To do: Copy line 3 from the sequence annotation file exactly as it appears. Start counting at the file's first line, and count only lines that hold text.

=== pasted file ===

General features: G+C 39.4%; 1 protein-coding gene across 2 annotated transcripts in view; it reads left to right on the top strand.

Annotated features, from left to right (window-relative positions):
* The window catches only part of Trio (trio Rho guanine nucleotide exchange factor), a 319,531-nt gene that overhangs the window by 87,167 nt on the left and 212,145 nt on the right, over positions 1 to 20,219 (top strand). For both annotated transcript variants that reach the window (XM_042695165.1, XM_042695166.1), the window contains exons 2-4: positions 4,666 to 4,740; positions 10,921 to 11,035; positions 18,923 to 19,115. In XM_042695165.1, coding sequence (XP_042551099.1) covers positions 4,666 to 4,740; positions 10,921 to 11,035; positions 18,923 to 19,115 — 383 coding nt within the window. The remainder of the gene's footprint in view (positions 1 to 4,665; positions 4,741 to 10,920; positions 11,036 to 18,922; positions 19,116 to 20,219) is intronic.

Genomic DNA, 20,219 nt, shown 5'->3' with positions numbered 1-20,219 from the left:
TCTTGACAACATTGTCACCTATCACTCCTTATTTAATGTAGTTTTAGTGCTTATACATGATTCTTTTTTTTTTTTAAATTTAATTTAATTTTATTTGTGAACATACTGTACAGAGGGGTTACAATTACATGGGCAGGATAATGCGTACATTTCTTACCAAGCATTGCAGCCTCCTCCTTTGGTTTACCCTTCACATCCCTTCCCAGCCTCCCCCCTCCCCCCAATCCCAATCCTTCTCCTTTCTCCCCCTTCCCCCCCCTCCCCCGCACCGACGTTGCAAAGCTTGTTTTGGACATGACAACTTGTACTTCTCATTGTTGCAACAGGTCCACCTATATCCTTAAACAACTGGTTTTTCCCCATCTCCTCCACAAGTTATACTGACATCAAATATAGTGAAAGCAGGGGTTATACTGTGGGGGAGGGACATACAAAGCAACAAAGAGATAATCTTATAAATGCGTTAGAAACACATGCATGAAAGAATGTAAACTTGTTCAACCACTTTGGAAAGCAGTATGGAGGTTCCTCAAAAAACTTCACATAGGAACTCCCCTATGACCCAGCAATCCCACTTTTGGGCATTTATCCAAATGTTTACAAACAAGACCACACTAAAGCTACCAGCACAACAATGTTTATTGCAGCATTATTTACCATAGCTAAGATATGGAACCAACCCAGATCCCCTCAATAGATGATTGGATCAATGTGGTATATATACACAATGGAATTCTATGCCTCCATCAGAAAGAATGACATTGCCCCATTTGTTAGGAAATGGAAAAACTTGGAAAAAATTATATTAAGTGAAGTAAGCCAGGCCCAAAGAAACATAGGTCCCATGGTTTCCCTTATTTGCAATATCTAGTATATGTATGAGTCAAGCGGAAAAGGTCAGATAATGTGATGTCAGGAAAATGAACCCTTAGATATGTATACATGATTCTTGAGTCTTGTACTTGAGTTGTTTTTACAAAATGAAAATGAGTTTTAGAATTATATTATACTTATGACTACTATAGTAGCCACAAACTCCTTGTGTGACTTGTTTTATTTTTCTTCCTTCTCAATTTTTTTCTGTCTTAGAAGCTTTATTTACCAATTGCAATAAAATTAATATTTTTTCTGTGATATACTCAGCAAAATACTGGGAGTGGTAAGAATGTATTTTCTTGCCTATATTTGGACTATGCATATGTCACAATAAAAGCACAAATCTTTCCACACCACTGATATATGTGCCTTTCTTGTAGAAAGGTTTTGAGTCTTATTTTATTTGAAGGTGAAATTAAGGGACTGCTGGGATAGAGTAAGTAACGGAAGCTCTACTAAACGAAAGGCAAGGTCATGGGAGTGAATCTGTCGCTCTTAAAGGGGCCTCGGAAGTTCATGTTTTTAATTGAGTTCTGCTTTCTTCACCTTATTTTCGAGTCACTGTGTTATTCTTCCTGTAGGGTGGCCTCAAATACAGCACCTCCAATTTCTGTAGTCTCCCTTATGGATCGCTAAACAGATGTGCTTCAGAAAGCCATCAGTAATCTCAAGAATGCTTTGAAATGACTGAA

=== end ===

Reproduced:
* The window catches only part of Trio (trio Rho guanine nucleotide exchange factor), a 319,531-nt gene that overhangs the window by 87,167 nt on the left and 212,145 nt on the right, over positions 1 to 20,219 (top strand). For both annotated transcript variants that reach the window (XM_042695165.1, XM_042695166.1), the window contains exons 2-4: positions 4,666 to 4,740; positions 10,921 to 11,035; positions 18,923 to 19,115. In XM_042695165.1, coding sequence (XP_042551099.1) covers positions 4,666 to 4,740; positions 10,921 to 11,035; positions 18,923 to 19,115 — 383 coding nt within the window. The remainder of the gene's footprint in view (positions 1 to 4,665; positions 4,741 to 10,920; positions 11,036 to 18,922; positions 19,116 to 20,219) is intronic.